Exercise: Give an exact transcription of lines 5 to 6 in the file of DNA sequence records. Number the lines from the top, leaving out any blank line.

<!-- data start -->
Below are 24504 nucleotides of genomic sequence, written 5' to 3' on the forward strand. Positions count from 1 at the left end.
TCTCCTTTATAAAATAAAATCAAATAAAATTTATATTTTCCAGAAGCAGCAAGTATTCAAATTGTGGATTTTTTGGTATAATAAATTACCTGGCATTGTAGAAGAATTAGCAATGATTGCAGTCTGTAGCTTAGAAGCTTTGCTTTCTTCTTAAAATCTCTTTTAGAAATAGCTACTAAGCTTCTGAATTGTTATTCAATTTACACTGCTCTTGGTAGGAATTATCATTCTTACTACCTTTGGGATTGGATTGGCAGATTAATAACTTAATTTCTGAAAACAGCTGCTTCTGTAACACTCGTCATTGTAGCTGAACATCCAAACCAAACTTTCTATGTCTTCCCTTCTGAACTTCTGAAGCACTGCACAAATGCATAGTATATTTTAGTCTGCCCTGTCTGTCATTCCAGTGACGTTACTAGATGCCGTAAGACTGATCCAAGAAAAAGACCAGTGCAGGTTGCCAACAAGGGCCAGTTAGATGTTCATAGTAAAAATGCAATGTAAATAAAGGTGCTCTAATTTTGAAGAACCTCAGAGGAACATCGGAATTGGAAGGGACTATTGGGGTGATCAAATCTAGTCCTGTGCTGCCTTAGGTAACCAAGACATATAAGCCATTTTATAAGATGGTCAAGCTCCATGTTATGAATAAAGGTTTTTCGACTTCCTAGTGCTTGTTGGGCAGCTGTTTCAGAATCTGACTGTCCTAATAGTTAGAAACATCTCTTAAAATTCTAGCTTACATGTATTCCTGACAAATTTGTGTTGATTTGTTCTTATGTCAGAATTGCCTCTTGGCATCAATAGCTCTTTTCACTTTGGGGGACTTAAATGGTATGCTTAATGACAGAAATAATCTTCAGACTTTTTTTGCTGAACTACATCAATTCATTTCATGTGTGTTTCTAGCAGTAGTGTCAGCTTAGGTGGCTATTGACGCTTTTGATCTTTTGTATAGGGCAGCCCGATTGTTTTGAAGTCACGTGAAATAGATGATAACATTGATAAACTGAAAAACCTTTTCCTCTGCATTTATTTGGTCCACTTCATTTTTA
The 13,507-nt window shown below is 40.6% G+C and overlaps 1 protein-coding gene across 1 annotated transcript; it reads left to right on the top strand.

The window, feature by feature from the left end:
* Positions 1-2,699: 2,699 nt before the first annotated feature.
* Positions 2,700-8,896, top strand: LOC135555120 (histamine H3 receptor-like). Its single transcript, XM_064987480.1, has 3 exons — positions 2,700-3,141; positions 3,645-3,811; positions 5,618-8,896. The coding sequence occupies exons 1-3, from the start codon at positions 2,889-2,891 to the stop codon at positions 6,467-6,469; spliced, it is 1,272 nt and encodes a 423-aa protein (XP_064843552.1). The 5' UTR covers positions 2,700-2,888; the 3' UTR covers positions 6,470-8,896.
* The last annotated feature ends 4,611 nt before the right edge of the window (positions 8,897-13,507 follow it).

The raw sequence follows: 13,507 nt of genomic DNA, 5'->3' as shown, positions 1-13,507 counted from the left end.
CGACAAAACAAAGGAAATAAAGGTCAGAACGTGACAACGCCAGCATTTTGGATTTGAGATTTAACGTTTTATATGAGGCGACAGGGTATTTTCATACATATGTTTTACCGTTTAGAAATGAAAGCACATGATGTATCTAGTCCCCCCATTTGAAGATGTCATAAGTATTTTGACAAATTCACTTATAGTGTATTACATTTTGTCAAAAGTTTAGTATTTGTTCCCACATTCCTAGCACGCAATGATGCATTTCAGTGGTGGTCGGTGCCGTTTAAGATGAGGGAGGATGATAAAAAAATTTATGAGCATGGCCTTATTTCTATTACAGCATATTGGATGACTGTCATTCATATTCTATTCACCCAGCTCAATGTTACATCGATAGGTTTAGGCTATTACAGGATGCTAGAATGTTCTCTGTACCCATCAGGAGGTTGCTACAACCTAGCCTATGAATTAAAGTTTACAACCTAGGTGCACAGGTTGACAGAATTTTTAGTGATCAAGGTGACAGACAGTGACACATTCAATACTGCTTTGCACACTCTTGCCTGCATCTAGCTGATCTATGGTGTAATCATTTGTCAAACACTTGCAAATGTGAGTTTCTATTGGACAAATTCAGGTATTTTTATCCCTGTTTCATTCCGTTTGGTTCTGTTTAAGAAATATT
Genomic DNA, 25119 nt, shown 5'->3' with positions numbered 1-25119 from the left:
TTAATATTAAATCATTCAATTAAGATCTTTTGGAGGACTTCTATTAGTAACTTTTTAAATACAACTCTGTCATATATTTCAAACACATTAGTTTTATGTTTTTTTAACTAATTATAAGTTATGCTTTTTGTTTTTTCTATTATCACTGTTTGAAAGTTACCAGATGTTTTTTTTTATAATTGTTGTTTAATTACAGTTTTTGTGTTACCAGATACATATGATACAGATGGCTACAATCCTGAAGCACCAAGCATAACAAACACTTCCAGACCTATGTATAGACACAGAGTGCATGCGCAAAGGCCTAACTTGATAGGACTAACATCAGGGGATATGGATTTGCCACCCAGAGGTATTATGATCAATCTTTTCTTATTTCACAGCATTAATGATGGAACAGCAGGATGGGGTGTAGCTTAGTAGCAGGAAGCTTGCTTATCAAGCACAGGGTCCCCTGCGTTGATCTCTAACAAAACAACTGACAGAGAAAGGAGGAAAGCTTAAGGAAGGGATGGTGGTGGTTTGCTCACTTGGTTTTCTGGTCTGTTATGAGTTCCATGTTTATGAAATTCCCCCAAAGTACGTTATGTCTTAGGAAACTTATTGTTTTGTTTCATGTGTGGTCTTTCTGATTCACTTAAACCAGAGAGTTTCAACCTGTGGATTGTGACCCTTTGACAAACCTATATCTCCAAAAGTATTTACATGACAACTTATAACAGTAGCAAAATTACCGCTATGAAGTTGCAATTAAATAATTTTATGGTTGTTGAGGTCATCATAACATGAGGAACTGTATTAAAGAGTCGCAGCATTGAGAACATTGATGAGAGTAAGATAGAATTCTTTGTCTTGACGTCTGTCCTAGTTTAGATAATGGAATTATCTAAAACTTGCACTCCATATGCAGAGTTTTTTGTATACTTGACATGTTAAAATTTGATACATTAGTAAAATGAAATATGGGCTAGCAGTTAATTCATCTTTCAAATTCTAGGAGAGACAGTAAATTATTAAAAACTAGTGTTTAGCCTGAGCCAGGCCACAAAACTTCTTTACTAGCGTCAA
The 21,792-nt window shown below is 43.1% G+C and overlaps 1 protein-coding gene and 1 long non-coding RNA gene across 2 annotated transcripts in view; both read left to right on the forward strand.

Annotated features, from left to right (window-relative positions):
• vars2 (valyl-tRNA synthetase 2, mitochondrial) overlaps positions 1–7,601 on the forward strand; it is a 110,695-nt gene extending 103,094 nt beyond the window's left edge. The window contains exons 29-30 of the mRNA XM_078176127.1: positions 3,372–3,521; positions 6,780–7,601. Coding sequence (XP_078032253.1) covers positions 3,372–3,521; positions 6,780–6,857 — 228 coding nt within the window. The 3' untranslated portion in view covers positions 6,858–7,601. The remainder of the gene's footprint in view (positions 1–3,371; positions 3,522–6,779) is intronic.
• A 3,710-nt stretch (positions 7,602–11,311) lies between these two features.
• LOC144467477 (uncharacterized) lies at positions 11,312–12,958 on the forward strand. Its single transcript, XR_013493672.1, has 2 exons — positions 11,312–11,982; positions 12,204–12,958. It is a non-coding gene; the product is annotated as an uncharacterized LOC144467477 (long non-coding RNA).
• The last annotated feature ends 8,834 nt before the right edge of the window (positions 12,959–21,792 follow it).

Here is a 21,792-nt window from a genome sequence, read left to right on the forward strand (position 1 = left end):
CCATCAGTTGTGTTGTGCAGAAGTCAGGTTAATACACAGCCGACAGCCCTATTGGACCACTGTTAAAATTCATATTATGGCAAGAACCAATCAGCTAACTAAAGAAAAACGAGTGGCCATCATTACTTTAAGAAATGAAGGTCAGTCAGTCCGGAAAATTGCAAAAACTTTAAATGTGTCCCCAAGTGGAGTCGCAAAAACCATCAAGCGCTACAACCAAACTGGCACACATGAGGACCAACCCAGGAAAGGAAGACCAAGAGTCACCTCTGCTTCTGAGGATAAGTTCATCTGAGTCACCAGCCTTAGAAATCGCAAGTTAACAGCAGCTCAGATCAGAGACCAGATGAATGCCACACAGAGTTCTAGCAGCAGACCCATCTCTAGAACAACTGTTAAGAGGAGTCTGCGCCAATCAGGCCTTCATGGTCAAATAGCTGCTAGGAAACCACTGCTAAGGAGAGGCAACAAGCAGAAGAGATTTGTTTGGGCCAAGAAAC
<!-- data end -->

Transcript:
* Positions 1-2,699: 2,699 nt before the first annotated feature.
* Positions 2,700-8,896, top strand: LOC135555120 (histamine H3 receptor-like). Its single transcript, XM_064987480.1, has 3 exons — positions 2,700-3,141; positions 3,645-3,811; positions 5,618-8,896. The coding sequence occupies exons 1-3, from the start codon at positions 2,889-2,891 to the stop codon at positions 6,467-6,469; spliced, it is 1,272 nt and encodes a 423-aa protein (XP_064843552.1). The 5' UTR covers positions 2,700-2,888; the 3' UTR covers positions 6,470-8,896.